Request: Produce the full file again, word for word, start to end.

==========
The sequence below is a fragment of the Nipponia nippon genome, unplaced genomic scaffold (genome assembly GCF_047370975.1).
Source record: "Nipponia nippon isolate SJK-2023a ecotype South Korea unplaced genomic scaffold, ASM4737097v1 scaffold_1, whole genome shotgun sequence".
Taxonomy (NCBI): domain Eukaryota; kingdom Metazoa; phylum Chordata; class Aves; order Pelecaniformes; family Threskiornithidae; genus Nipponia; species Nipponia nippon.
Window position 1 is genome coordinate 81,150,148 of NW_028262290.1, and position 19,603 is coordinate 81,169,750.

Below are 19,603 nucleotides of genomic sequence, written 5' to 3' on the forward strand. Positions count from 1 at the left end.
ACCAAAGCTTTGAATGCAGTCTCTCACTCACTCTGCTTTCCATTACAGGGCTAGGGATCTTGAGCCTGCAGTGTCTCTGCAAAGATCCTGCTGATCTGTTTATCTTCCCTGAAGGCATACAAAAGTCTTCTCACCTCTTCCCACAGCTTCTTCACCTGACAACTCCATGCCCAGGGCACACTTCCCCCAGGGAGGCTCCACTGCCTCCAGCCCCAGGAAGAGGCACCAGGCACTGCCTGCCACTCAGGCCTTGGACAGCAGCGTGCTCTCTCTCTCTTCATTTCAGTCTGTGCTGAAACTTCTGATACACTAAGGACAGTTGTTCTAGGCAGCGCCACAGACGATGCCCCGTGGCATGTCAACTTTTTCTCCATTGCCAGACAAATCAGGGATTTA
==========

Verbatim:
The sequence below is a fragment of the Nipponia nippon genome, unplaced genomic scaffold (genome assembly GCF_047370975.1).
Source record: "Nipponia nippon isolate SJK-2023a ecotype South Korea unplaced genomic scaffold, ASM4737097v1 scaffold_1, whole genome shotgun sequence".
Taxonomy (NCBI): domain Eukaryota; kingdom Metazoa; phylum Chordata; class Aves; order Pelecaniformes; family Threskiornithidae; genus Nipponia; species Nipponia nippon.
Window position 1 is genome coordinate 81,150,148 of NW_028262290.1, and position 19,603 is coordinate 81,169,750.

Below are 19,603 nucleotides of genomic sequence, written 5' to 3' on the forward strand. Positions count from 1 at the left end.
ACCAAAGCTTTGAATGCAGTCTCTCACTCACTCTGCTTTCCATTACAGGGCTAGGGATCTTGAGCCTGCAGTGTCTCTGCAAAGATCCTGCTGATCTGTTTATCTTCCCTGAAGGCATACAAAAGTCTTCTCACCTCTTCCCACAGCTTCTTCACCTGACAACTCCATGCCCAGGGCACACTTCCCCCAGGGAGGCTCCACTGCCTCCAGCCCCAGGAAGAGGCACCAGGCACTGCCTGCCACTCAGGCCTTGGACAGCAGCGTGCTCTCTCTCTCTTCATTTCAGTCTGTGCTGAAACTTCTGATACACTAAGGACAGTTGTTCTAGGCAGCGCCACAGACGATGCCCCGTGGCATGTCAACTTTTTCTCCATTGCCAGACAAATCAGGGATTTA